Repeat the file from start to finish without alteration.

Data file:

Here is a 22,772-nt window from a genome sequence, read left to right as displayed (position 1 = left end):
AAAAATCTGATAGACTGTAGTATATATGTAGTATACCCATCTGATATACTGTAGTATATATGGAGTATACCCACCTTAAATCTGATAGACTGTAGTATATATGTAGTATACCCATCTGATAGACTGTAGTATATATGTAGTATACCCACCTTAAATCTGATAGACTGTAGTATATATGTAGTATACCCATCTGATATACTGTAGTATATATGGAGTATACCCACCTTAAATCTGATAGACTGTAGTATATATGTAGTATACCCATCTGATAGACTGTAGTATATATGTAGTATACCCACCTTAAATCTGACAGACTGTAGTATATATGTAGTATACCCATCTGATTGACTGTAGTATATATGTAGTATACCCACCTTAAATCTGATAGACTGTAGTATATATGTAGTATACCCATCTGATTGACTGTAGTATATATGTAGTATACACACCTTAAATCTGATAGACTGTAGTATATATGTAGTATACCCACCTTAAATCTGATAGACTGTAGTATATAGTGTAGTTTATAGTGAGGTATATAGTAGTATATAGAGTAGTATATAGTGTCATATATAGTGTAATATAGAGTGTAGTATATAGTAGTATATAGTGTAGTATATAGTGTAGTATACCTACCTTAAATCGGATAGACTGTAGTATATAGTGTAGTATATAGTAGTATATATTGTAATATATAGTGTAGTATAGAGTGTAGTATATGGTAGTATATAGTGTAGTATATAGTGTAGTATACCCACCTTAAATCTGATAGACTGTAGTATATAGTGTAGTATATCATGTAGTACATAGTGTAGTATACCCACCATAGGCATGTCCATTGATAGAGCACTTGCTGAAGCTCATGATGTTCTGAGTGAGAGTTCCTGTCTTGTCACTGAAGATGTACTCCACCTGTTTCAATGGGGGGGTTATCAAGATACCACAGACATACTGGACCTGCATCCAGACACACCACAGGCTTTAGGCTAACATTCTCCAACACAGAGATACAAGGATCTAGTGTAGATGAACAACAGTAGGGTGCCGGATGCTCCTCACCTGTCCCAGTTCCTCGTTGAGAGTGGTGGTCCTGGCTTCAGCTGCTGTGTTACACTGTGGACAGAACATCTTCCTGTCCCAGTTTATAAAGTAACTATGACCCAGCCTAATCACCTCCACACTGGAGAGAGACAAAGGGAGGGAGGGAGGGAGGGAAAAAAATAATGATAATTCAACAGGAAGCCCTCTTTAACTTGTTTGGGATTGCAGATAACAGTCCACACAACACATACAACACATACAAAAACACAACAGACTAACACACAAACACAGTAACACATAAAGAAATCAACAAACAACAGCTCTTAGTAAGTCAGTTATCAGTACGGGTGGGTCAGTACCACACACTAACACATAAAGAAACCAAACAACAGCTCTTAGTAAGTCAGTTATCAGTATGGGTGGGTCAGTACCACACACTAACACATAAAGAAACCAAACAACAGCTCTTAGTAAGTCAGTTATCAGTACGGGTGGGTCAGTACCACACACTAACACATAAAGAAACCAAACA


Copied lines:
Here is a 22,772-nt window from a genome sequence, read left to right as displayed (position 1 = left end):
AAAAATCTGATAGACTGTAGTATATATGTAGTATACCCATCTGATATACTGTAGTATATATGGAGTATACCCACCTTAAATCTGATAGACTGTAGTATATATGTAGTATACCCATCTGATAGACTGTAGTATATATGTAGTATACCCACCTTAAATCTGATAGACTGTAGTATATATGTAGTATACCCATCTGATATACTGTAGTATATATGGAGTATACCCACCTTAAATCTGATAGACTGTAGTATATATGTAGTATACCCATCTGATAGACTGTAGTATATATGTAGTATACCCACCTTAAATCTGACAGACTGTAGTATATATGTAGTATACCCATCTGATTGACTGTAGTATATATGTAGTATACCCACCTTAAATCTGATAGACTGTAGTATATATGTAGTATACCCATCTGATTGACTGTAGTATATATGTAGTATACACACCTTAAATCTGATAGACTGTAGTATATATGTAGTATACCCACCTTAAATCTGATAGACTGTAGTATATAGTGTAGTTTATAGTGAGGTATATAGTAGTATATAGAGTAGTATATAGTGTCATATATAGTGTAATATAGAGTGTAGTATATAGTAGTATATAGTGTAGTATATAGTGTAGTATACCTACCTTAAATCGGATAGACTGTAGTATATAGTGTAGTATATAGTAGTATATATTGTAATATATAGTGTAGTATAGAGTGTAGTATATGGTAGTATATAGTGTAGTATATAGTGTAGTATACCCACCTTAAATCTGATAGACTGTAGTATATAGTGTAGTATATCATGTAGTACATAGTGTAGTATACCCACCATAGGCATGTCCATTGATAGAGCACTTGCTGAAGCTCATGATGTTCTGAGTGAGAGTTCCTGTCTTGTCACTGAAGATGTACTCCACCTGTTTCAATGGGGGGGTTATCAAGATACCACAGACATACTGGACCTGCATCCAGACACACCACAGGCTTTAGGCTAACATTCTCCAACACAGAGATACAAGGATCTAGTGTAGATGAACAACAGTAGGGTGCCGGATGCTCCTCACCTGTCCCAGTTCCTCGTTGAGAGTGGTGGTCCTGGCTTCAGCTGCTGTGTTACACTGTGGACAGAACATCTTCCTGTCCCAGTTTATAAAGTAACTATGACCCAGCCTAATCACCTCCACACTGGAGAGAGACAAAGGGAGGGAGGGAGGGAGGGAAAAAAATAATGATAATTCAACAGGAAGCCCTCTTTAACTTGTTTGGGATTGCAGATAACAGTCCACACAACACATACAACACATACAAAAACACAACAGACTAACACACAAACACAGTAACACATAAAGAAATCAACAAACAACAGCTCTTAGTAAGTCAGTTATCAGTACGGGTGGGTCAGTACCACACACTAACACATAAAGAAACCAAACAACAGCTCTTAGTAAGTCAGTTATCAGTATGGGTGGGTCAGTACCACACACTAACACATAAAGAAACCAAACAACAGCTCTTAGTAAGTCAGTTATCAGTACGGGTGGGTCAGTACCACACACTAACACATAAAGAAACCAAACA